"Many tourists unwittingly contribute to the suffering of wild animals like these," he said. "They're simply not aware that their 'once in a lifetime' photo means a lifetime of misery for that animal."
Many of the tigers living in so-called tourist attractions have been separated from their mothers at a young age, and are beaten during training. They often live for up to 20 hours each day in tiny cages or chained to the floor. Some are even drugged so that they will be receptive to tourists who want to take photos near them.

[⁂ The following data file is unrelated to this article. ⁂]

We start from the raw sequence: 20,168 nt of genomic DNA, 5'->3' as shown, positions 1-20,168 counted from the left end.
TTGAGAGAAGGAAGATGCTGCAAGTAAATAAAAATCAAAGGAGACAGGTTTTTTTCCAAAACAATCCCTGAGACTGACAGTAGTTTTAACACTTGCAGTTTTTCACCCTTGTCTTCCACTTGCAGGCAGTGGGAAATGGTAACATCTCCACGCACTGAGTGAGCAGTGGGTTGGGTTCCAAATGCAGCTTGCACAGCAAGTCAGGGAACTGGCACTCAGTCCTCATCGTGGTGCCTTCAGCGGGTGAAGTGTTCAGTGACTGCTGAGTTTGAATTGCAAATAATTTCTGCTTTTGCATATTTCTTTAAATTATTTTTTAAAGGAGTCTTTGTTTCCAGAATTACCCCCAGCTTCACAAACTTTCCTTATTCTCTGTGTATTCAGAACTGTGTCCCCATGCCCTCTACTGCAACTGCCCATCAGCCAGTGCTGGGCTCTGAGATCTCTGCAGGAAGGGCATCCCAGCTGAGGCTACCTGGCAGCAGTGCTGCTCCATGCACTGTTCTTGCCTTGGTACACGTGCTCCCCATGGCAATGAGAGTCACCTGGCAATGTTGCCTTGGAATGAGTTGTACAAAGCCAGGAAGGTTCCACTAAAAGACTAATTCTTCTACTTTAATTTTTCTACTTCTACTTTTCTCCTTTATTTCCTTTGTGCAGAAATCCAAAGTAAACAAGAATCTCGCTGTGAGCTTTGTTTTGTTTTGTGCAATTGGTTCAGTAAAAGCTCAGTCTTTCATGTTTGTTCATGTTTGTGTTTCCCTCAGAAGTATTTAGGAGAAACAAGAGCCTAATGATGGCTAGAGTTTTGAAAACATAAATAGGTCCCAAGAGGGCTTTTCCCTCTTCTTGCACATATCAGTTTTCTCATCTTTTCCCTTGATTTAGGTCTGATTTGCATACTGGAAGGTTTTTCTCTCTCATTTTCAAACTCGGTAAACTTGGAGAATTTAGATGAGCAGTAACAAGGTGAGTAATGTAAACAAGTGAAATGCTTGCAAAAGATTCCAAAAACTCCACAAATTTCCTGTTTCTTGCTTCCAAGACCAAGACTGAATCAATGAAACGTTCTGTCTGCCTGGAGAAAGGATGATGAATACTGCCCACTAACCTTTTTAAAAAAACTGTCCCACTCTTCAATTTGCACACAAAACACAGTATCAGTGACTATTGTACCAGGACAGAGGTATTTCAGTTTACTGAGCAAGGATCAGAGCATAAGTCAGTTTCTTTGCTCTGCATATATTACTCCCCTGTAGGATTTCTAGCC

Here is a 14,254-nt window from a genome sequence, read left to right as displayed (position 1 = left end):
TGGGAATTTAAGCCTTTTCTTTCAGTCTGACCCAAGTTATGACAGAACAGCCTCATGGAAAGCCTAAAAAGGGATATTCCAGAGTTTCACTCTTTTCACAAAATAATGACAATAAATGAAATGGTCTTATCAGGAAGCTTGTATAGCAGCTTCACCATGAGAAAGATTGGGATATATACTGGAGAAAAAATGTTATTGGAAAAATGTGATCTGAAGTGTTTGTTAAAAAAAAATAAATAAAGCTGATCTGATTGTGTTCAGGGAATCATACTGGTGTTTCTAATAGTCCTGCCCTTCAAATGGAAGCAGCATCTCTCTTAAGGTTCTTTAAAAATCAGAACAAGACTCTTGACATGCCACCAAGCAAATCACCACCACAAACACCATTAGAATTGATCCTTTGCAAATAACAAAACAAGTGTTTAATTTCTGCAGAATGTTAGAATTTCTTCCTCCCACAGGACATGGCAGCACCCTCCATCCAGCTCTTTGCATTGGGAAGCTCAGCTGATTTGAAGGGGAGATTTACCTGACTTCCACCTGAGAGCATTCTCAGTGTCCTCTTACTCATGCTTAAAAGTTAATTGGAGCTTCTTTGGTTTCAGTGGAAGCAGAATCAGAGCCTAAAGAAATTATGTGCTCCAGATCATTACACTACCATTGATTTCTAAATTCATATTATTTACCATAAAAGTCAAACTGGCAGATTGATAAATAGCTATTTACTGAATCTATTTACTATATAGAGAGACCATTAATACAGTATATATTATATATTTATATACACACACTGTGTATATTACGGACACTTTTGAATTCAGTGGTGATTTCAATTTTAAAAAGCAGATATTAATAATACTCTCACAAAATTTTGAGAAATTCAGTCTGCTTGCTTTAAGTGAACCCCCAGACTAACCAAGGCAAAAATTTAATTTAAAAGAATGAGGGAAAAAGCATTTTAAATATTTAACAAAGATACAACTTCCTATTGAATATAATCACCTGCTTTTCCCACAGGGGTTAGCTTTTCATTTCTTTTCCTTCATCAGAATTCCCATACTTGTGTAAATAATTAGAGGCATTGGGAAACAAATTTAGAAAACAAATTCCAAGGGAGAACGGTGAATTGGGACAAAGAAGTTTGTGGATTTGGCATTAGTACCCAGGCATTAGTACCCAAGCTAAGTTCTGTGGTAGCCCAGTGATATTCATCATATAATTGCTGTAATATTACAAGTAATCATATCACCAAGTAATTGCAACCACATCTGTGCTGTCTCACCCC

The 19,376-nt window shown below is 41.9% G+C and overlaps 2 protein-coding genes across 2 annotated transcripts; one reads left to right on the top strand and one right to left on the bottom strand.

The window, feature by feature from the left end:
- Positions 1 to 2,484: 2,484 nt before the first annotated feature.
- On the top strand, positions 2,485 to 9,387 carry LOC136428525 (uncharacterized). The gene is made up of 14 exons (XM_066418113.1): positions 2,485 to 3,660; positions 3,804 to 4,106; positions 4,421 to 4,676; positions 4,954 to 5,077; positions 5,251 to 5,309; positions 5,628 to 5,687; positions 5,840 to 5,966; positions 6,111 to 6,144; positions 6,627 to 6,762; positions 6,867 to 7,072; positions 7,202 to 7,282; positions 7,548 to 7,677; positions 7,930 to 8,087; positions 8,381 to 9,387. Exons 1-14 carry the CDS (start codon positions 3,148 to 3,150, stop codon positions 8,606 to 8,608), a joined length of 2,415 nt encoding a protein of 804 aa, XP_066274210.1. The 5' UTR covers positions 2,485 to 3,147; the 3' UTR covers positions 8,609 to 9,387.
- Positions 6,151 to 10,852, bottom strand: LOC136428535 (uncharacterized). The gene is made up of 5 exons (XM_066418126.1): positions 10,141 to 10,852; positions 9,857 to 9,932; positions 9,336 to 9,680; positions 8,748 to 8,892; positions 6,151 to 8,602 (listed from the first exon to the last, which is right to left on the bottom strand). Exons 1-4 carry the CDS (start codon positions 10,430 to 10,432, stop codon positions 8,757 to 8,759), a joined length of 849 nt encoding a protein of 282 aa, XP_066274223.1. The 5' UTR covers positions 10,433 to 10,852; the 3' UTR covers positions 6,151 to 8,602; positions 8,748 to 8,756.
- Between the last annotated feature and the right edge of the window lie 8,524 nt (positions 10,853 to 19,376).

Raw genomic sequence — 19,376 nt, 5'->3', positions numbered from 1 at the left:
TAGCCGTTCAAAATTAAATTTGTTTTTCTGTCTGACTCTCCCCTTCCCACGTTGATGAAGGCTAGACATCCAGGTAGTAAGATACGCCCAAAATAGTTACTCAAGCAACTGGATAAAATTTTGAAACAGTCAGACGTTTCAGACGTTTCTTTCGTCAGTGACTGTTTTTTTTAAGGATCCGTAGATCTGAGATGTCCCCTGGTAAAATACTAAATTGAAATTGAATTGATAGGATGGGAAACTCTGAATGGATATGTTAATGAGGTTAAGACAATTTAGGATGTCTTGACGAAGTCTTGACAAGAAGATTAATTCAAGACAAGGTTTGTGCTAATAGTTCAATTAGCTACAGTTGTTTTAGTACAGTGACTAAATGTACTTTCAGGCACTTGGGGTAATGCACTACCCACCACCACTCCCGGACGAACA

Last week, Beyoncé took flak for riding an Asian elephant calf, also in Thailand. Animal advocates say that, like the captive tiger industry, the elephant tourism industry thrives on separating calves from their mothers and forcefully coercing them to obey. See this page for more information on responsible animal tourism and how to plan a vacation that will help animals, not harm them.
FantaSea did not immediately respond to The Dodo's request for comment.